Welcome to DORED!

The Division of Research and Economic Development (DORED) is the administrative unit that manages N.C. A&T’s research enterprise. We invite you to learn more about how research at N.C. A&T advances education, fosters community engagement and catalyzes economic development.

Recent News

DORED Bids Farewell to Wayne Szafranski

Wayne Szafranski

Wayne Szafranski, DORED’s Assistant Vice Chancellor of Outreach and Economic Development is leaving the university after 13 years of service. Wayne received his undergraduate and master’s degrees in chemistry from Clarkson University in New York. His career path included stops at the Eastman Kodak Company, Ciba-Geigy and Konica Minolta. He moved to Greensboro 30 years ago with his wife and two daughters, joining the Nussbaum Center for Entrepreneurship in 2005. He came to N.C. A&T as director of Technology Transfer in 2007, and became its Assistant Vice Chancellor of Outreach and Economic Development in 2010. Wayne’s next role includes business development responsibilities for Gateway Research Park’s South Campus in Greensboro. Godspeed Wayne, and thank you for your service!


Anwar Harnessing Social Media to Study Opioid Epidemic in North Carolina

Mohd Anwar

Dr. Mohd Anwar is an Associate Professor of Computer Science at North Carolina A&T State University. Dr. Anwar is a current RTI University Scholar who began collaborating with Dr. Kevin Conway (SRD) and Dr. Steven Cohen (DSDS) in the fall of 2018, to study the extent to which social media data can be harnessed as an indicator of the opioid epidemic. With more than 50,000 opioid-related overdose deaths estimated in 2017 in the United States, the opioid epidemic has emerged as a major health crisis. Read more…

 


Ofori-Boadu Receives NSF CAREER Research Award

Andrea Ofori-Boadu

Dr. Andrea Ofori-Boadu, assistant professor of Construction and Construction Management in N.C. A&T’s Department of Built Environment within its College of Science and Technology, has received a CAREER award from the National Science Foundation. The award period starts on March 15, 2019 and ends February 29, 2024, and is expected to total $559,991. The NSF CAREER award program is a foundation-wide activity that offers NSF's most prestigious awards in support of early-career faculty like Ofori-Boadu who have the potential to serve as academic role models in research and education and to lead advances in the missions of their organizations. Read more…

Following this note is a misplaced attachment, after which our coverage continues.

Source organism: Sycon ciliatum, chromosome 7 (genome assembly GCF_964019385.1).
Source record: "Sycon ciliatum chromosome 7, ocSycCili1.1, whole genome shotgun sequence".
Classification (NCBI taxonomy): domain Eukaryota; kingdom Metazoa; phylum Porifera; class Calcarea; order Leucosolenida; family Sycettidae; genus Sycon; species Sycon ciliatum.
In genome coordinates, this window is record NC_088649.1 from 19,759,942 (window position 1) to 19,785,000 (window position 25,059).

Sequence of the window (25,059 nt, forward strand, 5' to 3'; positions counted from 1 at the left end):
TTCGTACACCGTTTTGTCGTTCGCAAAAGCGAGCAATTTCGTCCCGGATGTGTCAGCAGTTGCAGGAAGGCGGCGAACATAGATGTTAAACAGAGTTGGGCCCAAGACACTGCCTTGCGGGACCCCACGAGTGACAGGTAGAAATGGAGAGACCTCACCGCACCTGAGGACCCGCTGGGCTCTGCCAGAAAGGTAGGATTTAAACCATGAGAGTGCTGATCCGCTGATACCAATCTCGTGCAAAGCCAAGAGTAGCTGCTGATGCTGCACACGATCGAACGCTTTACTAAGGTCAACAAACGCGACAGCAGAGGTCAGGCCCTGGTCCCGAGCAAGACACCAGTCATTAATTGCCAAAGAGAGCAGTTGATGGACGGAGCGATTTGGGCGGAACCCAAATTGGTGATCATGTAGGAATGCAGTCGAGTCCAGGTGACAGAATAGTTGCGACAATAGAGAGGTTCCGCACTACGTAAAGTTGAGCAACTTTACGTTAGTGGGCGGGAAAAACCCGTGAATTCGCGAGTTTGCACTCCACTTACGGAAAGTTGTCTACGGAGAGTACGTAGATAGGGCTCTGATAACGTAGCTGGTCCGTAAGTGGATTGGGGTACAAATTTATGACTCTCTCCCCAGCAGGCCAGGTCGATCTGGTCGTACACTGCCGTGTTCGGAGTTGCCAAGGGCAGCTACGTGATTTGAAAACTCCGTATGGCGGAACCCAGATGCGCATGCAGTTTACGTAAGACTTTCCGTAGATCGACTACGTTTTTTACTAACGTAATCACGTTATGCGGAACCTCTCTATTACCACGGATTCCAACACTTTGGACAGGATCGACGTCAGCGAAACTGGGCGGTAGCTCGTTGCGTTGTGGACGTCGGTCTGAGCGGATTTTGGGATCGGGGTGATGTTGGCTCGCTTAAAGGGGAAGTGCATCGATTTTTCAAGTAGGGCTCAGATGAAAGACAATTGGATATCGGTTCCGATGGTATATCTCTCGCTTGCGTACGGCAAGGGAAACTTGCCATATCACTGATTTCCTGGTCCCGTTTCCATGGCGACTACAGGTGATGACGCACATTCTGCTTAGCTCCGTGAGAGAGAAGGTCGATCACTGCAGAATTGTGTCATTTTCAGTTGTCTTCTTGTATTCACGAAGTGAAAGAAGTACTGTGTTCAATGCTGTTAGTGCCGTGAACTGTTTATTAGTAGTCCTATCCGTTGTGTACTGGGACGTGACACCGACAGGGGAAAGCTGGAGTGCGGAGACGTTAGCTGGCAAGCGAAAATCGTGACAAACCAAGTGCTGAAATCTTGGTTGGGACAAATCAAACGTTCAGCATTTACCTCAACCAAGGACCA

Homaifar Named Langley Professor

Dr. Abdollah Homaifar

Dr. Abdollah Homaifar, professor in N.C. A&T’s Department of Electrical and Computer Engineering, is the newly appointed Samuel P. Langley Distinguished NASA Langley Chair Professor at the National Institute of Aerospace. The Langley Professorship, funded by NASA's Langley Research Center in Hampton, Virginia, is dedicated to an N.C. A&T faculty member who works at the institute and leads university-based research and technology thrusts of substantial interest to NASA. Under this prestigious award, Homaifar will continue to focus his attention and research on the development of tools for Autonomous Unmanned Systems, bringing together top researchers to address grand challenges and investigate problems of significant national interest. Read more…


N.C. A&T Hosts Regional Diabetes Symposium, March 15th

Diabetes Symposium

N.C. A&T has joined forces with North Carolina's three translational science institutes (UNC-CH, Duke and Wake Forest), to lead the North Carolina Diabetes Research Collaborative. For the second consecutive year, A&T will host the Regional Symposium, inviting researchers from North Carolina and surrounding states to meet to develop translational, cross-institutional projects in the realms of diabetes, obesity and metabolism. Friday, March 15, 2019, the President-Elect of the American Diabetes Association will present a keynote address on the status of diabetes, followed by presentations regarding diabetes research advancement. Researchers interested in contributing to the advancement of diabetes research are welcome to learn more and register here!